Graduate Students Play Big Role in Research

Ernie NeffResearch

graduate students
Ibukun “Timothy” Ayankojo is a soil and water sciences doctoral student who resides at the Southwest Florida Research and Education Center.

University of Florida Institute of Food and Agricultural Sciences (UF/IFAS) faculty members play the lead role in citrus research, but they depend heavily on graduate students to get the work done. Kelly Morgan, director of the UF/IFAS Southwest Florida Research and Education Center (SWFREC), explains the graduate students’ role in research, after first discussing new graduate student housing being constructed at SWFREC.

Groundbreaking for the new graduate student housing began recently. “This new facility will increase our ability to bring graduate students to the center, and to do the much needed work for our clientele,” Morgan says. “We currently only have room for 15 students on the campus.” Additionally, he says, off-campus housing is leased for four more students. “This new dorm will (house) eight,” eliminating the need for the graduate students to rent housing, he says. “This graduate residence will allow the students to stay here on campus. They don’t have to compete in the very limited rental market here in the Immokalee area. They’re on the site so they can get their work done and get on with their programs and earn their degrees.”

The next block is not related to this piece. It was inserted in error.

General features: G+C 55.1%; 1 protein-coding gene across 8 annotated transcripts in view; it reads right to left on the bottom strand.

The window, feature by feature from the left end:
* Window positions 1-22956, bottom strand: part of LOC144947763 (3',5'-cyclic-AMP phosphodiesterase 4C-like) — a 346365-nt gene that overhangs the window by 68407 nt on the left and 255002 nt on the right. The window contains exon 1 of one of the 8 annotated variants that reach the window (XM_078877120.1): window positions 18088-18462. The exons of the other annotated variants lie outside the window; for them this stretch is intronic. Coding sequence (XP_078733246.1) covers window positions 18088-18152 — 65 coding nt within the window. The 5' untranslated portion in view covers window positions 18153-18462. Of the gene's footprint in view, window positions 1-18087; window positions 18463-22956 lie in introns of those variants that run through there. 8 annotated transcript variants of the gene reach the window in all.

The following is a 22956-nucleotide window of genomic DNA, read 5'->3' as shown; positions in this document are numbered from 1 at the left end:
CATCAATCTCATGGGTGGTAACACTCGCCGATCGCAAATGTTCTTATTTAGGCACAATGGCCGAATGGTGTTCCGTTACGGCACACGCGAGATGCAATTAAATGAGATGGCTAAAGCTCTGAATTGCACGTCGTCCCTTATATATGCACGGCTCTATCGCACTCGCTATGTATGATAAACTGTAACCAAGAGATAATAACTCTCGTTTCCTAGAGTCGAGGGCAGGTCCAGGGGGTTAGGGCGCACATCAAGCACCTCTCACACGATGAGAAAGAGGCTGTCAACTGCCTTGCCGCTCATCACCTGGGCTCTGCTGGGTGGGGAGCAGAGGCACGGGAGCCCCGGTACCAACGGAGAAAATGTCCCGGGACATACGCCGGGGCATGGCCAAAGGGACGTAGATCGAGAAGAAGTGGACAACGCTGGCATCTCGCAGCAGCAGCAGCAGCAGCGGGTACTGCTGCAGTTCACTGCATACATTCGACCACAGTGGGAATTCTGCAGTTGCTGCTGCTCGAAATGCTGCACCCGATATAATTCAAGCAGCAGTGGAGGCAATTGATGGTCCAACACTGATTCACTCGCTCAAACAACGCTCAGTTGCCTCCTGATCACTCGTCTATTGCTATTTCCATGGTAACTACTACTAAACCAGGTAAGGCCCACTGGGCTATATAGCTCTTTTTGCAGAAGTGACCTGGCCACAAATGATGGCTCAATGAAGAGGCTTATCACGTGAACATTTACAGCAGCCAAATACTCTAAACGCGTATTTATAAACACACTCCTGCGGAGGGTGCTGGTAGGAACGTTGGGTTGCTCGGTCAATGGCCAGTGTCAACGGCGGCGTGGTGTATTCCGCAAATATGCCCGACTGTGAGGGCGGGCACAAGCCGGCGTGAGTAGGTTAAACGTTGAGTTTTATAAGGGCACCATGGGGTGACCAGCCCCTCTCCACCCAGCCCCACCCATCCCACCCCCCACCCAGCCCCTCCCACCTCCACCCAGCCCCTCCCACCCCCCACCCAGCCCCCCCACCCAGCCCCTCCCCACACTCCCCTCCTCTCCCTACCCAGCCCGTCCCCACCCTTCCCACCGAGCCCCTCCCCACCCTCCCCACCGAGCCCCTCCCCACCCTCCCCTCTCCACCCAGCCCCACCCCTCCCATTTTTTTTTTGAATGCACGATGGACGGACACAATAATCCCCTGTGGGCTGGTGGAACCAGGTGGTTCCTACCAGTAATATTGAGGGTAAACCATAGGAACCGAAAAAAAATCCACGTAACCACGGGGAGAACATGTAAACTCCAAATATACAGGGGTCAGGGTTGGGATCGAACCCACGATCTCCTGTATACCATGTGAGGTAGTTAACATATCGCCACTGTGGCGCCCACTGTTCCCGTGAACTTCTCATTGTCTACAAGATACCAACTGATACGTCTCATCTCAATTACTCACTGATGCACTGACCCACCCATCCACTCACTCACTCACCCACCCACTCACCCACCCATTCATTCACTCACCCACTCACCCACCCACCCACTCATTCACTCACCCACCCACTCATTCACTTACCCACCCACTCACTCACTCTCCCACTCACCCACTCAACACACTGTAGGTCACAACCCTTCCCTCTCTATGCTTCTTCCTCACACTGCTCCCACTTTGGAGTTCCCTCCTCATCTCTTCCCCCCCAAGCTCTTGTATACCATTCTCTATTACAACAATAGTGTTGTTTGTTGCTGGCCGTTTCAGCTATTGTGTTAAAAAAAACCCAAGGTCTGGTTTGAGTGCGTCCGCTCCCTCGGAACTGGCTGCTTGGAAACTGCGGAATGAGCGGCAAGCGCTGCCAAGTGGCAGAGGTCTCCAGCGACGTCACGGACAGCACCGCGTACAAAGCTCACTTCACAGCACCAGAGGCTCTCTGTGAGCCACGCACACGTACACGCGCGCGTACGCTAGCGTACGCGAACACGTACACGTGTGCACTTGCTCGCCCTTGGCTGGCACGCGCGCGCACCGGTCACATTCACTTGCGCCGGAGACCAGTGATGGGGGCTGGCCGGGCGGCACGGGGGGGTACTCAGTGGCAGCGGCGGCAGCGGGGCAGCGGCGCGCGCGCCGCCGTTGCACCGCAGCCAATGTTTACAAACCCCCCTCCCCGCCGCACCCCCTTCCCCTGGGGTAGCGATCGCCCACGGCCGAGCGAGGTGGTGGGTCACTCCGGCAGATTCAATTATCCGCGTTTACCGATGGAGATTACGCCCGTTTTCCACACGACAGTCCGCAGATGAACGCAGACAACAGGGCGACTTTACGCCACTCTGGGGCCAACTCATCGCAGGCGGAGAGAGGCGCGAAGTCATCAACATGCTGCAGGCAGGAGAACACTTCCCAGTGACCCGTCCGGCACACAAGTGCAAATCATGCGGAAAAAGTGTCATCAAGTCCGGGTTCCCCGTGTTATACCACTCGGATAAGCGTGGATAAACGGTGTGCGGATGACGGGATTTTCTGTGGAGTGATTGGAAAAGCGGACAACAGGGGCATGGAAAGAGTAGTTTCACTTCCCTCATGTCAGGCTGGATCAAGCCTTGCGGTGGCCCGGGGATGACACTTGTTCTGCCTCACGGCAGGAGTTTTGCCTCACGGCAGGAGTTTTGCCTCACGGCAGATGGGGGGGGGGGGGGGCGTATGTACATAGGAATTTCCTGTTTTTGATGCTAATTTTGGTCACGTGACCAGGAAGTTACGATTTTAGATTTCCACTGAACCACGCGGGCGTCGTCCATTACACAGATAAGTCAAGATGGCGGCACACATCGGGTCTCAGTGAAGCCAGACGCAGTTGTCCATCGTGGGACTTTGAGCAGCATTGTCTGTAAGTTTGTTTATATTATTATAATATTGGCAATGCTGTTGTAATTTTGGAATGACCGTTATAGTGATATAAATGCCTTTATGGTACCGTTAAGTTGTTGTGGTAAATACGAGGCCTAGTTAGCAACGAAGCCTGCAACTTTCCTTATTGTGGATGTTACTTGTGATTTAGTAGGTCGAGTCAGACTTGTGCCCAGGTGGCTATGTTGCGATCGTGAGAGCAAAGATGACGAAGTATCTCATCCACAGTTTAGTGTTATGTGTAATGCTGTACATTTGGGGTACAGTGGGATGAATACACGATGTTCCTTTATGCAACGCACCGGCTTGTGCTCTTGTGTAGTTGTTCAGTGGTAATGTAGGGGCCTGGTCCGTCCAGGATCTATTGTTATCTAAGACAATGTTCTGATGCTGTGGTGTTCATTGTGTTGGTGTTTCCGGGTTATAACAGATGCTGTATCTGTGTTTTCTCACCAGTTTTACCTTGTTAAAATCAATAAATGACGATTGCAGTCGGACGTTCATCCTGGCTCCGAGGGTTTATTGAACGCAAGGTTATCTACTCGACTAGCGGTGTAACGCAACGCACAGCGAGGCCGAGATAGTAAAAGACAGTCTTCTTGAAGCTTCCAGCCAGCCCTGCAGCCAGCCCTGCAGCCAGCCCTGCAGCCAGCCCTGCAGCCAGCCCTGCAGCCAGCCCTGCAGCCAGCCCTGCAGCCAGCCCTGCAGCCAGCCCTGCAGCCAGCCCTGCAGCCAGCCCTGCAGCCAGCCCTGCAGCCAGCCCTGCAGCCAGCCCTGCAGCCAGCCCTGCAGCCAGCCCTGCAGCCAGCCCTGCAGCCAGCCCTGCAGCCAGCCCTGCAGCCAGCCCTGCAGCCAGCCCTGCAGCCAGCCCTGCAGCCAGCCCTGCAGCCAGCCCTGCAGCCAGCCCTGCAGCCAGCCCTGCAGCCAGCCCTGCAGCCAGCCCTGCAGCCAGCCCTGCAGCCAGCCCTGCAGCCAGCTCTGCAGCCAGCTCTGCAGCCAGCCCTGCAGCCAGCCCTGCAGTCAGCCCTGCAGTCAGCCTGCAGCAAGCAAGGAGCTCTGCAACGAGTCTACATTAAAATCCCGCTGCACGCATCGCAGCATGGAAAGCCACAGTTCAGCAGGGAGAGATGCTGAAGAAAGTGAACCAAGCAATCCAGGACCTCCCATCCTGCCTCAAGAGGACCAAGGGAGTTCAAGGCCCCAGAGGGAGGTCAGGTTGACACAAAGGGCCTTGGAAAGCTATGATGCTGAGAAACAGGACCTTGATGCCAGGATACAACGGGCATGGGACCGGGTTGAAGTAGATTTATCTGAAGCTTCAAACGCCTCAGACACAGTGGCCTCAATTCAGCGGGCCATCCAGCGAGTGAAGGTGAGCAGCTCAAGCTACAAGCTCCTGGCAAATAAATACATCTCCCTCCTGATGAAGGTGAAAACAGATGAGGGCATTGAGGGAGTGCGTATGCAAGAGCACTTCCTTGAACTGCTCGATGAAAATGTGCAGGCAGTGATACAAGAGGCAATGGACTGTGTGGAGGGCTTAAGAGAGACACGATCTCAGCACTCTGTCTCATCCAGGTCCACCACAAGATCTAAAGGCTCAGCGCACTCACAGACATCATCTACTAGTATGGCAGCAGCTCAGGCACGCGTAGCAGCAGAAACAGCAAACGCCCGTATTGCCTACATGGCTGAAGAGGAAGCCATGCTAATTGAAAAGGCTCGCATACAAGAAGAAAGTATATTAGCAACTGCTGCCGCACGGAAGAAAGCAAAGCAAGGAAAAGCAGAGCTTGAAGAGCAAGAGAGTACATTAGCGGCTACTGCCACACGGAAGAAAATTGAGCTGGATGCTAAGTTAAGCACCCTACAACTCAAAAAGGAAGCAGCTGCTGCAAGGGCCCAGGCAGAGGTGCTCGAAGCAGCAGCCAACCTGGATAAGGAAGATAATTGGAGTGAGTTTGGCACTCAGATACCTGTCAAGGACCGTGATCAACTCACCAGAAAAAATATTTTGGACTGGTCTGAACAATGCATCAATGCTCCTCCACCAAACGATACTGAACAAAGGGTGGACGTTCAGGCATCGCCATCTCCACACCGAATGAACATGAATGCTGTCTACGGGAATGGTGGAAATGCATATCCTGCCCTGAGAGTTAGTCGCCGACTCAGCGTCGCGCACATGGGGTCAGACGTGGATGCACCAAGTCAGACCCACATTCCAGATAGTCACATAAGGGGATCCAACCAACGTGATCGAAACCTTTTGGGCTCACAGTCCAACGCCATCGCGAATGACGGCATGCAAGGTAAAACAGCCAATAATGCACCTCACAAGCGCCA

Morgan gives credit to Southwest Florida growers who provided half of the funding for the new residence facility; the other half was funded by UF/IFAS.

Morgan turns to the need for graduate students at SWFREC and other UF/IFAS research facilities. “The limited number of faculty we have can’t do the amount of work that they would like” or are committed to perform, Morgan says. So researchers hire full-time technicians, and “they bring on graduate students. And a lot of the research work is done by the graduate students. They come in; they have a very specific part of a project that they are responsible for doing. They do that in addition to their class work and they earn their degrees. So it’s a tremendous partnership between the faculty and the students to get the work done that the clientele need.”

This interview with Morgan is featured in the latest episode of the All In For Citrus podcast, a joint project of UF/IFAS and AgNet Media.

Listen to the full podcast here.

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About the Author

Ernie Neff

Senior Correspondent at Large